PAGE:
A new series of exclusive dinners celebrating Last Supper frescoes will take place across several iconic sites in Florence, and feature top-rated Tuscan chefs.
Mention the Last Supper and most people think of Leonardo da Vinci’s iconic Milanese fresco, but a new series of pop-up dinners that’s just launched in Florence aims to highlight the city’s lesser-known depictions of the infamous biblical banquet—by Renaissance painters such as Domenico Ghirlandaio, da Vinci’s talented contemporary.
Sponsored by Firenze Expo 2015, several dinners will be held now through September in the cloisters of three much-loved Florence monuments: the Basilica of Santo Spirito, Convent of San Marco and Ognissanti church. All were built between the thirteenth and fifteenth centuries.
Top Tuscan chefs will mastermind the meals (Marco Stabile of Michelin-starred Ora d’Aria recently cooked for an invitation-only crowd to promote the program). The next dinner will take place July 2 at San Marco Cloister; chefs Maria Probst and Cristian Santandrea, of the lauded La Tenda Rossa restaurant in Cerbaia, will make the meal.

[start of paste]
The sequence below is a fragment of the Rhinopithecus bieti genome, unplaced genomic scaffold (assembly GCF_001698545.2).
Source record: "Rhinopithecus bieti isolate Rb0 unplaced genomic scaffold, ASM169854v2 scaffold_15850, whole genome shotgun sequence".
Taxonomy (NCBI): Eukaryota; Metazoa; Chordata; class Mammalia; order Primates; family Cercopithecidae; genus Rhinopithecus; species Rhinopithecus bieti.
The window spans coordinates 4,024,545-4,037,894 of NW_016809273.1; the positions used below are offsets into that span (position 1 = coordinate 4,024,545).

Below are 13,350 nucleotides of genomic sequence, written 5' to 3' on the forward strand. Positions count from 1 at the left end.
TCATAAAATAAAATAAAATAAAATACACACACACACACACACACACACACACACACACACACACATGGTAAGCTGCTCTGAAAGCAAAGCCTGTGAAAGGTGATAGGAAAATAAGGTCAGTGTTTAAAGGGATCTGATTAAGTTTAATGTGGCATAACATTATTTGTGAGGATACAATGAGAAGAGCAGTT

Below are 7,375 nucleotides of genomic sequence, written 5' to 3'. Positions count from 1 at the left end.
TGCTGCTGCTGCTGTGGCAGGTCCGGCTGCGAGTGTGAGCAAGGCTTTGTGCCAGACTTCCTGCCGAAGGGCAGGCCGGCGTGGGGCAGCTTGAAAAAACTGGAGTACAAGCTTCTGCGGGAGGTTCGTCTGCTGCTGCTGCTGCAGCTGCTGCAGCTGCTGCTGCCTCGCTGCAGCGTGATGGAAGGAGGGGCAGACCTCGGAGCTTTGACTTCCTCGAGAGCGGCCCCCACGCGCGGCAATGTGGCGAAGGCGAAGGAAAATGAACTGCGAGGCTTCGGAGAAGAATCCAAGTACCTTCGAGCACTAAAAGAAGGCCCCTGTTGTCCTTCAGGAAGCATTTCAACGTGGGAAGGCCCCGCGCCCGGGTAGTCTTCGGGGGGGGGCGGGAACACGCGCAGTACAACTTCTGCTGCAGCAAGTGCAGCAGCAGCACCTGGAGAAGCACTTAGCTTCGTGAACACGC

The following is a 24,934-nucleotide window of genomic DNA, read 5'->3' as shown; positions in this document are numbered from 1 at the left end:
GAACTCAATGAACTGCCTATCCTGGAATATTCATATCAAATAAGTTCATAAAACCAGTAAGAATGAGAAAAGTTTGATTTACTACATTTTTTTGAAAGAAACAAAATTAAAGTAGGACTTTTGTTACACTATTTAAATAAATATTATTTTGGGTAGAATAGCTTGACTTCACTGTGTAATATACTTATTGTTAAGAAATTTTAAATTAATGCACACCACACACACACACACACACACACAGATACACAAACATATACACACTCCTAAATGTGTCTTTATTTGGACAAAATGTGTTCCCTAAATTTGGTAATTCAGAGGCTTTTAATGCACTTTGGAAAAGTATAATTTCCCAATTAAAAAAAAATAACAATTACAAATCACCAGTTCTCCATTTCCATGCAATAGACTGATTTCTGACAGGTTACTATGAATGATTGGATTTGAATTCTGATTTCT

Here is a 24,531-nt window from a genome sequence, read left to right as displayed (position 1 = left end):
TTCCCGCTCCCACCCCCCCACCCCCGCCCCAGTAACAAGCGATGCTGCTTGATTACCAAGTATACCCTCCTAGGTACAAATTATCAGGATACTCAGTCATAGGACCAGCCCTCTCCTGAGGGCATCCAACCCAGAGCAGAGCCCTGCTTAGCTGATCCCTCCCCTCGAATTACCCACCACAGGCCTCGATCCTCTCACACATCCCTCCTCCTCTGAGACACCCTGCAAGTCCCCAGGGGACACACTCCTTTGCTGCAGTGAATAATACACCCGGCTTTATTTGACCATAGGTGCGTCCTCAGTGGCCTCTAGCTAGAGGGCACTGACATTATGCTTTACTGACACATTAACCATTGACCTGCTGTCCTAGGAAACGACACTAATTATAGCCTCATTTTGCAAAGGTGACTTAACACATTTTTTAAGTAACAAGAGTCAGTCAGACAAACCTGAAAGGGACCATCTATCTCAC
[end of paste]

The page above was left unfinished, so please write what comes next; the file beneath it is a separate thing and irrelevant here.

Then, Filippo Saporito will lead the July 16 event at Santo Spirito; followed by Entiana Osmenzeza’s September 10 dinner at San Marco; and Luca Landi’s September 24 menu at Ognissanti.
The evening begins with aperitifs and a tour of the edifice’s artworks, followed by a multi-course, regionally sourced dinner. At Santo Spirito, treasures include a beatific wooden crucifix by Michelangelo, and a recently restored Last Supper fresco by sixteenth-century painter Bernadino Poccetti in a rarely viewed side chapel. Colourful Last Supper frescoes by Ghirlandaio will be the focus of visits to both San Marco and the Ognissanti church.
At the preview event, 49 guests sat down at a 72-foot, candlelit table strewn with olive leaves in the Santo Spirito cloister, with views over the lush garden dominated by a giant gingko tree. Roast tomatoes with orange-flavoured olive oil, and caramelised guinea fowl with crunchy mint were accompanied with wines from Frescobaldi.
If all this whets your appetite, it’s best to book right away—tickets ($91 each) are going fast, but can be purchased here. Only 50-60 guests will be admitted to each dinner on a first-come, first-served basis. Buon appetito!
Valerie Waterhouse covers Italy for Travel + Leisure. You can follow her on Twitter at @val_in_italy.